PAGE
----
For the sake of efficiency and co-ordination, all materials and people related to a specific kind of work should be used and put in the right place.

All employees should be treated as qually as possible.

Retaining productive employees should always be a high priority of management. Recruitment and selection costs, as well as increased product-reject rates are usually associated with hiring new workers.

Management should take steps to encourage worker initiative, which is defined as new work activity untaken through self direction.

Management should encourage harmony and general good feelings among emloyees

Fig 1: Henri Fayol’s Fourteen (14) Principles of Management as adopted from Management Inovation (2008)

According to Cole and Phil (2011) ; Michael (2000), Fayol was the first to acheive a genuine theory of management based on a number of principles he implemented were flexible and can be adapted for any organizational structure. This was further butressed by Daniel et.al. (2002) stating that Fayol been technically inclined and a successful Engineer was not what made him a successful manager but the administrative skills he exibited in working and managing others. As an Engineer, Fayol was not taught the act of administration but was a skill he trainned himself to acquired beacuse of the people and the resources he has to manage as a manager. Therefore, irrespective of one’s technical knowledge, he should potray the ability of been a good manager. Fayol futher observed that an employee have some certain form of administrative responsibilities, and as they increased in hierarchy their administrative duties increase that is, increment in the management of more people and resources. Fayol also noted that managers should have the ability to communicated with externalities to make the company functional (Daniel et.al, 2002). For example, an Electrical Engineer Consultants to function effectively should have a little knowledge of other profession like in the case of drafting and reviewing a Contract Agreement which will enable him enter a contract to provide Electrical Engineering Services. Also, in the area of Pricing in Preparation of Bills of Quantities(B.O.Q), the Electrical Engineer must have knowledge of other externalities for him to function appropriately.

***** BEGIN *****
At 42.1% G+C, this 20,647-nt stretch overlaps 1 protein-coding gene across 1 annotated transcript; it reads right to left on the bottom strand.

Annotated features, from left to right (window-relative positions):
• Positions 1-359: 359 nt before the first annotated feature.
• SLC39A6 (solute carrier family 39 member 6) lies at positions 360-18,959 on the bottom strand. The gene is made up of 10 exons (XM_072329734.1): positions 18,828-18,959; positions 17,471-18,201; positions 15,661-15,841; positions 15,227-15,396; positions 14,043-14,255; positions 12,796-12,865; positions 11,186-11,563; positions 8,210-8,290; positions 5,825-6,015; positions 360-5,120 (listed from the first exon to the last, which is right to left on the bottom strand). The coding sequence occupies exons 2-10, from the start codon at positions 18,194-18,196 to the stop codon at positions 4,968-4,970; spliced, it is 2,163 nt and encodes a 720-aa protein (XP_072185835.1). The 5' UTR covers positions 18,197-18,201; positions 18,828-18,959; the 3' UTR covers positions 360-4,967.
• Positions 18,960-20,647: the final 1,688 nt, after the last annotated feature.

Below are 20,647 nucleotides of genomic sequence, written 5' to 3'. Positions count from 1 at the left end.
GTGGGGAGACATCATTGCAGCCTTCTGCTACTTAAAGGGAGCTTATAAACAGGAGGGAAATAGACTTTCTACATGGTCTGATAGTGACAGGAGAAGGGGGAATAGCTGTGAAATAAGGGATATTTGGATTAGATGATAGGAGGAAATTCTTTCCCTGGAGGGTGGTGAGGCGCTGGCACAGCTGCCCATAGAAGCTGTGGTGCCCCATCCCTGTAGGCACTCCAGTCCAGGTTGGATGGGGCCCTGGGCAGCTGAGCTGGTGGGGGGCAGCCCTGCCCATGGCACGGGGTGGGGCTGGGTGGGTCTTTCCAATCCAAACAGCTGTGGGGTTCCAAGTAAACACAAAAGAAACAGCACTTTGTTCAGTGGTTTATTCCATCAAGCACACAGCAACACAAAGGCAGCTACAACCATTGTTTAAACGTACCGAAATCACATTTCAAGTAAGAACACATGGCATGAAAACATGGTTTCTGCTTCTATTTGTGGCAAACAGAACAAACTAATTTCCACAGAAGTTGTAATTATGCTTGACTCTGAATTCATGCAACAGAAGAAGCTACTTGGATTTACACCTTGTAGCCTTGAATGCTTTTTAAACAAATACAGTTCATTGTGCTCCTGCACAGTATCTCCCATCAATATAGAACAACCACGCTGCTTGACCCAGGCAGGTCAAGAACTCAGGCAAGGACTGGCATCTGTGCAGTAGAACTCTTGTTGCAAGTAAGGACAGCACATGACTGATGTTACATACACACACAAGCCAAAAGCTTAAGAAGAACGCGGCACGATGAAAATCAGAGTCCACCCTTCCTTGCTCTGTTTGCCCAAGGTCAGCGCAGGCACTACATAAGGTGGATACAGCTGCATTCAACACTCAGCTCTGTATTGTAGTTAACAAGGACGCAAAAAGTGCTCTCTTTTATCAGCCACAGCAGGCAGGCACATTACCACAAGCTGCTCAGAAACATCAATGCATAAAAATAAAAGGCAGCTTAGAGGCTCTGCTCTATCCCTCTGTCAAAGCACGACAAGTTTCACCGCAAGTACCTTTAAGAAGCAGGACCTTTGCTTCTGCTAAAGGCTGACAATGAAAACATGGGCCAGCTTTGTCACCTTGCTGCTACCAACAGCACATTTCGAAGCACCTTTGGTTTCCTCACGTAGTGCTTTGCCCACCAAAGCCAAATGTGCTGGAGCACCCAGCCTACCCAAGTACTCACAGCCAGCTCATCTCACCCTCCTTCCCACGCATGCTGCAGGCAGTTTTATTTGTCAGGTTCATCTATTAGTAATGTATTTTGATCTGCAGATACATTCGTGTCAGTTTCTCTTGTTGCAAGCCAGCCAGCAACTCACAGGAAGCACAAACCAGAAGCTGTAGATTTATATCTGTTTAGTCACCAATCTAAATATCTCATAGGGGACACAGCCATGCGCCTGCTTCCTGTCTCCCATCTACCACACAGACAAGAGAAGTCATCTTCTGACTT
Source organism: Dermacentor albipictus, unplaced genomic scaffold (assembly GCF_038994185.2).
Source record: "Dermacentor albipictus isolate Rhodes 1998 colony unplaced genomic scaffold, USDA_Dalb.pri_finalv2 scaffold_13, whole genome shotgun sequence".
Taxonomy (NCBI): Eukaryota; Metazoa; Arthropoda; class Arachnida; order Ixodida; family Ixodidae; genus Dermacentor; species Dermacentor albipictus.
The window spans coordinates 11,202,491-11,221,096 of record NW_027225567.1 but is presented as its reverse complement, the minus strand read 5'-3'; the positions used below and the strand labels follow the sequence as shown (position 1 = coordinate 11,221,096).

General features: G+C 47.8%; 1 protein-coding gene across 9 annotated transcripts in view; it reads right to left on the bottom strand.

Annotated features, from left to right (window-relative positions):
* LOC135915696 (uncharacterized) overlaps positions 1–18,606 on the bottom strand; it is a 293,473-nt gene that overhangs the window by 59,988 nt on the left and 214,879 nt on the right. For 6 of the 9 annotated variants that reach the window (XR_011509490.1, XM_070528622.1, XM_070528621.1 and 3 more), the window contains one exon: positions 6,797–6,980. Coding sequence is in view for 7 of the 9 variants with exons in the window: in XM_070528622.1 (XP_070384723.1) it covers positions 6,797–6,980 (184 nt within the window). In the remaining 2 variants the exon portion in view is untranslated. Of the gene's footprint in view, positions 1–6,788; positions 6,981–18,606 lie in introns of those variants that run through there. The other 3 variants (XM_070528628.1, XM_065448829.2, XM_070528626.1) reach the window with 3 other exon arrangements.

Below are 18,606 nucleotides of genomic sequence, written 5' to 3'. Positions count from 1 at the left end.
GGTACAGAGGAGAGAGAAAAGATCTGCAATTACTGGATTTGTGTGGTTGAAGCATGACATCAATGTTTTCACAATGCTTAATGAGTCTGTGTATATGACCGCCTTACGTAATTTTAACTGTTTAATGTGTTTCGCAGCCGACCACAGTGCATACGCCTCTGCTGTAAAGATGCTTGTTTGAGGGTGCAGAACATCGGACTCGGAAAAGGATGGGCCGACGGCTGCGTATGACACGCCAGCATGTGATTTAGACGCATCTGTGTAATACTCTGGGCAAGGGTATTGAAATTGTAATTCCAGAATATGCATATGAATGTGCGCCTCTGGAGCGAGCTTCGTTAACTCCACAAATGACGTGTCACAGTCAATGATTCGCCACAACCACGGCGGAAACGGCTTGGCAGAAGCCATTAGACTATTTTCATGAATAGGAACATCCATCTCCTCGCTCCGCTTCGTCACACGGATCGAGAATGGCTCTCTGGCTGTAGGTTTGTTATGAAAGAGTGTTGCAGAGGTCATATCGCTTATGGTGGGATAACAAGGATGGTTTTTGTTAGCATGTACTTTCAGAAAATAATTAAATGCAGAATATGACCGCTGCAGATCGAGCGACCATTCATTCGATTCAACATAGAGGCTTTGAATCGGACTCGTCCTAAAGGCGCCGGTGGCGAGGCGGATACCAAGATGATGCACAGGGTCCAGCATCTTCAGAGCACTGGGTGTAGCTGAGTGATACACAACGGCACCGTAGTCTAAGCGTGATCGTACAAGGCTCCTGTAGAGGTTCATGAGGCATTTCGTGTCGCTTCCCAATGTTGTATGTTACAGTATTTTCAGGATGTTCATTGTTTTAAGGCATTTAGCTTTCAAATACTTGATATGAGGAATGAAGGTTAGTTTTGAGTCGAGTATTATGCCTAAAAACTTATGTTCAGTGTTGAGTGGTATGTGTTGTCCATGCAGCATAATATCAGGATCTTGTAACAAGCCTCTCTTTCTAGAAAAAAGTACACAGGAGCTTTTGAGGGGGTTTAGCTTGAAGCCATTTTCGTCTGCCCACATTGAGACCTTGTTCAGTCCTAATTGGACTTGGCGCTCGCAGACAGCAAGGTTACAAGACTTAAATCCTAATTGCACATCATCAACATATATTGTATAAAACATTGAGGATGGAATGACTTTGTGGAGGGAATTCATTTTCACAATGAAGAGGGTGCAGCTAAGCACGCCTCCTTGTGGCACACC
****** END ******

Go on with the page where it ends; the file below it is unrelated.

From Fayol’s observation and understanding of managerial skills which he gained during the years as a manager,decided to articulate his findings which he transmitted into writting and called the book General and Industrial Management and all that was said in the book is ‘’very familiar to comtemporary knowledge management practitioners’’ (Lee and Philip, 2005). With refernces to Fayol’s book, the principles of management can be summarized, showing the way a comtemporary organization is structured. Bureaucracy which will be categorized under division of work, scalar chain, unity of command and centralization shows the structure of organisation that relies on a set of rules and procedures, seperate of functions and a hierarchical structure in implementing controls over others (Investopedia, 2012). The aspect of individual versus general interests, remuneration and equity were considered as Paternalistic Management. This type of management will be referred to as one where a leader assigns task to his employees, and makes his final decision on the employee after getting a feedback from the employee (Hubpages, 2012). This management style makes an employee motivated as he is seen to be a key member of an organisation especially when his opinion is been applied. It also aids the manager to learn better and understand his employers more base on their weakness and strenght. Also, issues regarding employees and management can be jointly resolved amicably. Aviodance in the use of ‘’excessively mechanistic approach towards employees’’ with reference to initiative and esprit de corps. Therefore employees should be given a level of liberty to be creative and show some degree of responsibility (Cole and Phil, 2011). A typical Project Management organisation with construction as their core business can be used to illustrate the theory as propagated by Henri Fayol. There are different parties to the construction of a project such as the Client, Financier, consultants (Architect, Engineers, Quantity Surveyor), Contractors (Builder, Engineers), Sub-contractors etc. They must be managed to achieve the goals of the client. The Project Manager must understand his client and transmit the need of the client to the Project Team undiluted. To provide the best service with respect to quality, time and cost, the project manager must understand all parties to the project including stakeholders, planners etc and use an admistrative style that would make the project team work effectively and efficiently. This would be acheieved where there is proper planning, organizing, commanding, co-ordination and control during the development by the Project Manager. More so, different professionals are engaged for a typical Project Management struction, therefore externalities such as Quantity Surveyors, Engineers, Architects, Lawyers, Banker, Facilities Managers, Health, Safety and Envirnmental Personnel, Insurance etc to make a complete developmental process. This aforementioned example is likened to all what Fayol propagated after his experience as a Manager. The Organisation Structure of a typical Project Team as seen below in fig 2.